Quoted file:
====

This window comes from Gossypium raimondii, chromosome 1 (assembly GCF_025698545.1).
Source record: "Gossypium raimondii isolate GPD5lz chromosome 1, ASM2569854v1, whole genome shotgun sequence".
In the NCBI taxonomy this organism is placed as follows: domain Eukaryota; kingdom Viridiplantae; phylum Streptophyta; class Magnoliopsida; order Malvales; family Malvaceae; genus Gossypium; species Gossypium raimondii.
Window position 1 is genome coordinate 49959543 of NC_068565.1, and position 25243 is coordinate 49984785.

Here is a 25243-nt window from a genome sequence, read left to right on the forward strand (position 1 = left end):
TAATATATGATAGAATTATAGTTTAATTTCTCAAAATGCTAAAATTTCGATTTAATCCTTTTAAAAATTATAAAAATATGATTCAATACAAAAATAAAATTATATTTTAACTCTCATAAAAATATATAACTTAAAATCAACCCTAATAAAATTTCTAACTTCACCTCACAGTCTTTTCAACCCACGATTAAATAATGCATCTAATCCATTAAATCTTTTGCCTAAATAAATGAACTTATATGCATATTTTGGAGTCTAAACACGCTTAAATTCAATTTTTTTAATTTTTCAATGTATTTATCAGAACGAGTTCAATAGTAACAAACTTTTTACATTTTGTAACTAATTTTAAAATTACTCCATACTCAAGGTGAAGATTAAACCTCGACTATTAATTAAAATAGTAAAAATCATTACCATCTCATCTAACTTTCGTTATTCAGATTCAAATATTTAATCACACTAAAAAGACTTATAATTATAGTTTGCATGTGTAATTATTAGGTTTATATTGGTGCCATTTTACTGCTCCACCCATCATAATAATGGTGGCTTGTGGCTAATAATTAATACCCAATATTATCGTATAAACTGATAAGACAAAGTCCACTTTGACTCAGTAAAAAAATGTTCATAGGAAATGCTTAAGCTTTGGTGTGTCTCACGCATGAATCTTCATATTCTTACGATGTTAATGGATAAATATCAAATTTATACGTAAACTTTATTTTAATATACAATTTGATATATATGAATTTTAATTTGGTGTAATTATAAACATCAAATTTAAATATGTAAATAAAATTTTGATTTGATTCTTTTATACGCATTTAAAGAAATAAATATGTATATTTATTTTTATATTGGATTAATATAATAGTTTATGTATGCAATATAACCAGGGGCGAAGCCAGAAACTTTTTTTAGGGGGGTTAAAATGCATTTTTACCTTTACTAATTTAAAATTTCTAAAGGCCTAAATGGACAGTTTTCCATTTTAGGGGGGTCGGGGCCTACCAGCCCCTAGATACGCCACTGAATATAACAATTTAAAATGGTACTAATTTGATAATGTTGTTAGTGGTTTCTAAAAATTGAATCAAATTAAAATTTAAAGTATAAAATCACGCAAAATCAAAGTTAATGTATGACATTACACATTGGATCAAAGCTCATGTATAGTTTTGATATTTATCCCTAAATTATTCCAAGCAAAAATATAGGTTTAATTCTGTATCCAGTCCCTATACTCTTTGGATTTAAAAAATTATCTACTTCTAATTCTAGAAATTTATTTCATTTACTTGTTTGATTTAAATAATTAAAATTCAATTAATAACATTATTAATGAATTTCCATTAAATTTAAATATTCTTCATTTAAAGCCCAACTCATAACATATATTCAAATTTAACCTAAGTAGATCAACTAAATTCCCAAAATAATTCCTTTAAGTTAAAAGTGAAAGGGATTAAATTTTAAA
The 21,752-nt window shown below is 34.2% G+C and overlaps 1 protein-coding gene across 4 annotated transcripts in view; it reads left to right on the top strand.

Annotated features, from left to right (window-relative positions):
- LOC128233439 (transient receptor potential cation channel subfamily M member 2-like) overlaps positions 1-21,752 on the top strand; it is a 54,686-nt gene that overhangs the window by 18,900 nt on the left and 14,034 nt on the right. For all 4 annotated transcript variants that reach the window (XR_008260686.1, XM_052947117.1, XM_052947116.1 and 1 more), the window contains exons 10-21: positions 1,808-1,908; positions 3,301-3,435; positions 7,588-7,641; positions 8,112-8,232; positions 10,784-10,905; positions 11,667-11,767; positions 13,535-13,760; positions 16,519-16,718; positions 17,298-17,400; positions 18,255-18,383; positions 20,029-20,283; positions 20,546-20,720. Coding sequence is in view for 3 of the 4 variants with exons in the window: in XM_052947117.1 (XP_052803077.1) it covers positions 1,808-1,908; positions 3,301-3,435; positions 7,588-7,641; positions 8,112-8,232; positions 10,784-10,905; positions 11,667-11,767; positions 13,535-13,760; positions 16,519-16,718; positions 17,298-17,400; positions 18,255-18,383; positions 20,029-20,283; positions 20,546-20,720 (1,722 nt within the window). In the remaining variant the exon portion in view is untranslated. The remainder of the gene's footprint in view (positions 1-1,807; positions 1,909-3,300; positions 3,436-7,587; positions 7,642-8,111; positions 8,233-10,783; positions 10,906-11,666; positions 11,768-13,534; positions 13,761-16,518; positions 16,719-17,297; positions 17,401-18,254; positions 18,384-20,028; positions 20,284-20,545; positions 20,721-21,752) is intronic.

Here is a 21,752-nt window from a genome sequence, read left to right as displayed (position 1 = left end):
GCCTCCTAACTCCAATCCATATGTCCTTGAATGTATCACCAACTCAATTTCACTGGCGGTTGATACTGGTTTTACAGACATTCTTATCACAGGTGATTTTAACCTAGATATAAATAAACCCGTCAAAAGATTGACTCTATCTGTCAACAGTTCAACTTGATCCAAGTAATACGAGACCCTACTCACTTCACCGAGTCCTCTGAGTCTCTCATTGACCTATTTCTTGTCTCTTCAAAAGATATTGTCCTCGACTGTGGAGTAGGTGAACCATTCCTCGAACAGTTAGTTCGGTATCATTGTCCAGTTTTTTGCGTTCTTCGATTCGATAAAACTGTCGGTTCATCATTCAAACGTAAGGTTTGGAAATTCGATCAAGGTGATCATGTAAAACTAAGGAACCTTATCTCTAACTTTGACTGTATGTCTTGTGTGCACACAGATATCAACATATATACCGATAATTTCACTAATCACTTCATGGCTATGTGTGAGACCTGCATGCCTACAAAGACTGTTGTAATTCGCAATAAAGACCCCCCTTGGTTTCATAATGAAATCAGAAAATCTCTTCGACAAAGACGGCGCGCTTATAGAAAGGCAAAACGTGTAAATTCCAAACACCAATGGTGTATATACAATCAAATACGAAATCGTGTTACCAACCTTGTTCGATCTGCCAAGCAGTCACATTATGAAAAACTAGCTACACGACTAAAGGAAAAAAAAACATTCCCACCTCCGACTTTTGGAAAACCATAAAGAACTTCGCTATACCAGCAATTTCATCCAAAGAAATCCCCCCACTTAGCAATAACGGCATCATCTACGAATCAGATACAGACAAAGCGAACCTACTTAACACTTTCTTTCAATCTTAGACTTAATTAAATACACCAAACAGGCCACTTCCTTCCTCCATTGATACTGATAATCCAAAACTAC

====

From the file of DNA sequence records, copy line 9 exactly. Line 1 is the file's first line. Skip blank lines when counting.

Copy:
- LOC128233439 (transient receptor potential cation channel subfamily M member 2-like) overlaps positions 1-21,752 on the top strand; it is a 54,686-nt gene that overhangs the window by 18,900 nt on the left and 14,034 nt on the right. For all 4 annotated transcript variants that reach the window (XR_008260686.1, XM_052947117.1, XM_052947116.1 and 1 more), the window contains exons 10-21: positions 1,808-1,908; positions 3,301-3,435; positions 7,588-7,641; positions 8,112-8,232; positions 10,784-10,905; positions 11,667-11,767; positions 13,535-13,760; positions 16,519-16,718; positions 17,298-17,400; positions 18,255-18,383; positions 20,029-20,283; positions 20,546-20,720. Coding sequence is in view for 3 of the 4 variants with exons in the window: in XM_052947117.1 (XP_052803077.1) it covers positions 1,808-1,908; positions 3,301-3,435; positions 7,588-7,641; positions 8,112-8,232; positions 10,784-10,905; positions 11,667-11,767; positions 13,535-13,760; positions 16,519-16,718; positions 17,298-17,400; positions 18,255-18,383; positions 20,029-20,283; positions 20,546-20,720 (1,722 nt within the window). In the remaining variant the exon portion in view is untranslated. The remainder of the gene's footprint in view (positions 1-1,807; positions 1,909-3,300; positions 3,436-7,587; positions 7,642-8,111; positions 8,233-10,783; positions 10,906-11,666; positions 11,768-13,534; positions 13,761-16,518; positions 16,719-17,297; positions 17,401-18,254; positions 18,384-20,028; positions 20,284-20,545; positions 20,721-21,752) is intronic.